1. Swedish police: Suspect in massive mosque arson “had no political or religious motive”
2. Danish immigration minister reveals a drawing of the Prophet Muhammad on her iPad
Denmark's immigration minister has posted a drawing of the Prophet Muhammad on Facebook, one of the satirical cartoons that caused outrage among Muslims around the world a decade ago.
Inger Støjberg, 44, posted a screenshot of her iPad to reveal that she uses one of the satirical cartoons, showing the Prophet Muhammad with a bomb in his turban, as the background on her handheld device.
Støjberg wrote that having the cartoon on her iPad reminds her that Denmark is a country with freedom of speech, which includes the right to criticise religions.
3. Saudi government issues edict allowing women to drive cars
King Salman ordered the reform in a royal decree delivered on Tuesday night, requesting that drivers licences be issued to women who wanted them
Women in Saudi Arabia have been granted the right to drive, overturning a cornerstone of Saudi conservatism that had been a cause celebre for activists demanding reforms in the fundamentalist kingdom.
King Salman ordered the reform in a royal decree delivered on Tuesday night, requesting that drivers licences be issued to women who wanted them.
The decision comes amid a broad reform program that last week led to women being allowed into a sports stadium for the first time.
2013 video of activists demanding the right to drive:
Women still have to have a man’s permission to leave the house. So driving rights have to be viewed through that filter.
4. “Only eight women were allowed to live… mostly the young and the beautiful”: Forced conversions of Hindus reported at Rohingya refugee camps
Hindu Rohingyas living in Bangladesh relief camps have become a soft target for those looking to enforce religious conversions on those vulnerable and alone, fighting for survival in Cox's Bazar.
Both Hindu and Muslim Rohingya have taken shelter after fleeing from Myanmar, but with far more Muslims than Hindus seeking refuge, the women from the community - who have already lost their homes and loved ones - are now faced with the real danger of losing their identity, dignity, and way of life.
India also seeks to deport “Rohingya” Muslims for connections to terrorist organizations.
5. CAIR pressures retired general, critic of Islam, to back out of West Point event
The Council on American-Islamic Relations announced Monday night that it had successfully prevented retired Lieutenant General William G. “Jerry” Boykin from speaking at an upcoming prayer breakfast at the U.S. Military Academy at West Point.
“We welcome Mr. Boykin’s withdrawal from this event and hope that the speaker who replaces him will offer cadets a spiritual message that promotes tolerance and mutual understanding,” said CAIR National Executive Director Nihad Awad in a statement.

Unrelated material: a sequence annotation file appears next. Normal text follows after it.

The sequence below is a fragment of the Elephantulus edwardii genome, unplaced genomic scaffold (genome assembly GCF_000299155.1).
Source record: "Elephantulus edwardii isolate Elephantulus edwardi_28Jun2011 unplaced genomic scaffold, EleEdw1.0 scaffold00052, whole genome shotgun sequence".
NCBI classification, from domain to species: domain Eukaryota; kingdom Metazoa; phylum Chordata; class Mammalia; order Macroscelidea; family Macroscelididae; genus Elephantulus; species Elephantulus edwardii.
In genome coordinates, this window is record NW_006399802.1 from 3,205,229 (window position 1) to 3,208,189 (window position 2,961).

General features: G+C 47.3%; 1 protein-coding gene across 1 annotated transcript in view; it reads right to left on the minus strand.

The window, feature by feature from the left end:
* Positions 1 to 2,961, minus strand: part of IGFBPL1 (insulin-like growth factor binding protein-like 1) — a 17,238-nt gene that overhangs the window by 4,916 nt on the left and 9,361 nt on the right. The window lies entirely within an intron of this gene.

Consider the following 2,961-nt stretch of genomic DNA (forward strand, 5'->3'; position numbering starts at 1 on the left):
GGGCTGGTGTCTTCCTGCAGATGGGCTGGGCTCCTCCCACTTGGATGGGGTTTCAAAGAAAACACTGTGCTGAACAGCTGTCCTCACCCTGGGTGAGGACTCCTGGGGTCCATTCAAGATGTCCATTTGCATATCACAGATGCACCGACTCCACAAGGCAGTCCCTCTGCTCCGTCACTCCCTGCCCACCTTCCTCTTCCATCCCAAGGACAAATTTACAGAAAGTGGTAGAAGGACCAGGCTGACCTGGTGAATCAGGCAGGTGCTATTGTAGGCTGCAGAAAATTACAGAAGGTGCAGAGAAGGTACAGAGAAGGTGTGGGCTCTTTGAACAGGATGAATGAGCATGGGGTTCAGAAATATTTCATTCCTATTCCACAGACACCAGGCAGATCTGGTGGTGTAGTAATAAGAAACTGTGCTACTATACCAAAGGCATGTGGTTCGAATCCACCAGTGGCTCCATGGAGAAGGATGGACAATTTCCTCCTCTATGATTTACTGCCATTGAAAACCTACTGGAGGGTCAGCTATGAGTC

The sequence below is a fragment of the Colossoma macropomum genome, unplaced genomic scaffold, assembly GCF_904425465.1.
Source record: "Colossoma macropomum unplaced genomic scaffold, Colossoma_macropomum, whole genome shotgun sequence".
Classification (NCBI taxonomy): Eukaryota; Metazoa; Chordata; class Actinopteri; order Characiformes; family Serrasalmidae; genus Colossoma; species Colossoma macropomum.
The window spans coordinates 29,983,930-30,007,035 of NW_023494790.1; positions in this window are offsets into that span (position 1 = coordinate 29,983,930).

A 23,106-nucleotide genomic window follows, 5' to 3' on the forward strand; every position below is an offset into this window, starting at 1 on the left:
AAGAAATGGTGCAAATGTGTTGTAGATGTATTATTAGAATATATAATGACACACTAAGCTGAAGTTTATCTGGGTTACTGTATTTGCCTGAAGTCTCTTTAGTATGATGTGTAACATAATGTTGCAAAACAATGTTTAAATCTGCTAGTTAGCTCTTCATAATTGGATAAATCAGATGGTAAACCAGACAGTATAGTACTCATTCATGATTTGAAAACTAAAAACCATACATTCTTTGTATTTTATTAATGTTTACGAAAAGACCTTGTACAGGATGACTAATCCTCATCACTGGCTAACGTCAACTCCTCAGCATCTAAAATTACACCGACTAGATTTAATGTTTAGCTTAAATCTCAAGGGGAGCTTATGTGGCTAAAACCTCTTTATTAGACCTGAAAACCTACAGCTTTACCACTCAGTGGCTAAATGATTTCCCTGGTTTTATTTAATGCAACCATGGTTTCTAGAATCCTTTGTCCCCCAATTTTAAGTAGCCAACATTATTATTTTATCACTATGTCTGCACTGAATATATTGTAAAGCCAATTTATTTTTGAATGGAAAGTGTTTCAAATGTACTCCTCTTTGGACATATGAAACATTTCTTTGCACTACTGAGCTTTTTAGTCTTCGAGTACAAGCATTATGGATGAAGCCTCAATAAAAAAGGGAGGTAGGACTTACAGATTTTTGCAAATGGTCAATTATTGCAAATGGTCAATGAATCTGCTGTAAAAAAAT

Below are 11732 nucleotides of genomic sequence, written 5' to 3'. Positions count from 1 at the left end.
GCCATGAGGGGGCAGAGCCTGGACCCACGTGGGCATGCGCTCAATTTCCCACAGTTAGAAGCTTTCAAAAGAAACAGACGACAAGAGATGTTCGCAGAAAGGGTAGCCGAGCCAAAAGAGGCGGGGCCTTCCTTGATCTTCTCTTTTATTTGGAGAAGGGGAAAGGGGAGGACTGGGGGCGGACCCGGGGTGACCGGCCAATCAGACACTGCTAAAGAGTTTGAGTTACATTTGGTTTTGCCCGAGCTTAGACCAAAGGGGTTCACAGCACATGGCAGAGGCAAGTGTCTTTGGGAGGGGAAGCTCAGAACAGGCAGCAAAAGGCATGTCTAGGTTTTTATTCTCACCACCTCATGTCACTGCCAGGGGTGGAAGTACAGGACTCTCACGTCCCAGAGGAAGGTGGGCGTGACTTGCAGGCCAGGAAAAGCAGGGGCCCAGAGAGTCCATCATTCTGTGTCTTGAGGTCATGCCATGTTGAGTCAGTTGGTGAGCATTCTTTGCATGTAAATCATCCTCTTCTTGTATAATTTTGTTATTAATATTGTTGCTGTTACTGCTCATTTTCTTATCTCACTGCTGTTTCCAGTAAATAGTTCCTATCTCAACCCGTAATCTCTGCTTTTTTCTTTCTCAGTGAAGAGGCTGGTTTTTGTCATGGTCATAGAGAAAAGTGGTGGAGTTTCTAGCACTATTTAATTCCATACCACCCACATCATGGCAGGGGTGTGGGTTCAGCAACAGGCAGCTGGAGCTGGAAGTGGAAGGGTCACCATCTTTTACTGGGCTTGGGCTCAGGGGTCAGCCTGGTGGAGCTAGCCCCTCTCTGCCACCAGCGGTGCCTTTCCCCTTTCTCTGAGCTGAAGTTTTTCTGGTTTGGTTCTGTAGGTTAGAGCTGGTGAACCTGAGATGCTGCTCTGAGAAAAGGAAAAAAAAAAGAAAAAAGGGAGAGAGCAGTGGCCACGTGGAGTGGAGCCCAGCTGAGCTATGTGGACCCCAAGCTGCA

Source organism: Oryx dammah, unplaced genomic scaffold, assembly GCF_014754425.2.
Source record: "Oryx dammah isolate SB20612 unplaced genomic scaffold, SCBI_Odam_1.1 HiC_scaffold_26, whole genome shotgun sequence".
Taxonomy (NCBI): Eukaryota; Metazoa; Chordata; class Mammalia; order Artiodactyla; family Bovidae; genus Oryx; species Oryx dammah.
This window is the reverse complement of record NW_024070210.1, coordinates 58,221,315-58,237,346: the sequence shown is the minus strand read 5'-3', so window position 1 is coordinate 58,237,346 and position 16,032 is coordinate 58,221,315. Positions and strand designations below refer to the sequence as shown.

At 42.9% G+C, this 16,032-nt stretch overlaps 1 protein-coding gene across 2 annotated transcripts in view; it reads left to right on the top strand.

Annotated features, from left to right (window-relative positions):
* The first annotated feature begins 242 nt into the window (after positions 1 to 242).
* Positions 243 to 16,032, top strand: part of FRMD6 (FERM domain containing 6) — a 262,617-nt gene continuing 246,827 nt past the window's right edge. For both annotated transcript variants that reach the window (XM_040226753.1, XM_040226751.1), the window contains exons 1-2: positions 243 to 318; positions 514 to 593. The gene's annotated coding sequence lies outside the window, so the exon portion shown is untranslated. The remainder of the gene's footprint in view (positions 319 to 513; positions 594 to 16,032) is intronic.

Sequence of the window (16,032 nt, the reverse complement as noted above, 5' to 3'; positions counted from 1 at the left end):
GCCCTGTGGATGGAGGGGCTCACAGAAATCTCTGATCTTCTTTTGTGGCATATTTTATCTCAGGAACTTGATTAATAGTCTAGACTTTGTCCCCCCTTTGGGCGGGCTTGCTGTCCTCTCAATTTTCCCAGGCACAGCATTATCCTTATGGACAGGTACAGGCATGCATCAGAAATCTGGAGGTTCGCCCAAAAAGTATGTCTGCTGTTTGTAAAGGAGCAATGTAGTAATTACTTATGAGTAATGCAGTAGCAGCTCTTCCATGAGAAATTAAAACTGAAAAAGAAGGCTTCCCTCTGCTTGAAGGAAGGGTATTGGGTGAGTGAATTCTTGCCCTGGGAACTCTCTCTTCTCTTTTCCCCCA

West Point initially balked at the calls to remove Boykin — a former military intelligence officer — from the event.
6. Philippine troops rescue “Father Chito” from IS jihadis
A priest held hostage by jihadis in Marawi has been freed by Philippine troops. His rescue comes as the Philippine military makes fresh advances against Islamist militants. Ana P. Santos reports from Manila.
Father Teresito Soganub, a Catholic priest held hostage for nearly four months by Islamist militants in the southern city of Marawi, was rescued on Saturday after a fierce gun battle between the "Islamic State"-linked militants and government troops.
Delfin Lazaro, secretary of the department of national defense (DND), told reporters at a press conference on Monday in Manila that Soganub and another hostage were rescued when government forces ousted the fighters from Bato Mosque, one of the militant group's strongholds.
7. Muslim jihadis shown leading children to war with the Burmese
8. Israeli Jew goes looking for Nazis at a celebration for the newly elected AfD party
9. Hindus killed, dumped in mass graves by Rohingya Muslims in Myanmar
Rika Dhar watched as her husband, two brothers and countless neighbours were brutally hacked to death with machetes by masked men who stormed their Hindu village in western Myanmar and frogmarched the terrified inhabitants to the hills.
“After the killing, they dug three large pits and threw them inside. Their hands were still tied behind them and their eyes blindfolded,” said 25-year-old Dhar in a Hindu camp inside Bangladesh where she fled with her two children.
Eyewitnesses told AFP the bloodshed occurred outside their small Hindu village in Kha Maung Seik in northern Rakhine state, where Myanmar authorities have exhumed 45 corpses from mass graves since Sunday.
The army says the grim discoveries are evidence of a massacre by Muslim Rohingya militants on August 25, the same day the insurgents launched coordinated raids on police posts that unleashed a surge of communal bloodshed.
10. Myanmar says 163 killed in Rohingya attacks in past year
At least 163 people have been killed and 91 others have gone missing over the past year in attacks carried out by Rohingya Muslim militants in Myanmar's restive Rakhine state, Myanmar government officials said.
The comments Tuesday came after the bodies of at least 45 Hindus were discovered in three mass graves earlier in the week. The government blames Muslim insurgents for the killings, although they denied responsibility in a statement Wednesday.
The government's Information Committee released a statement on its Facebook page saying that from October 2016 to August 2017, at least 79 people were killed in the attacks and 37 have gone missing, including local officials, public servants and security forces. Another 84 were killed and 54 have gone missing since Aug. 25, when the Arakan Rohingya Salvation Army, or ARSA, launched attacks on at least 30 police outposts.
The government had previously said that nearly 400 alleged insurgents had been killed since Aug. 25.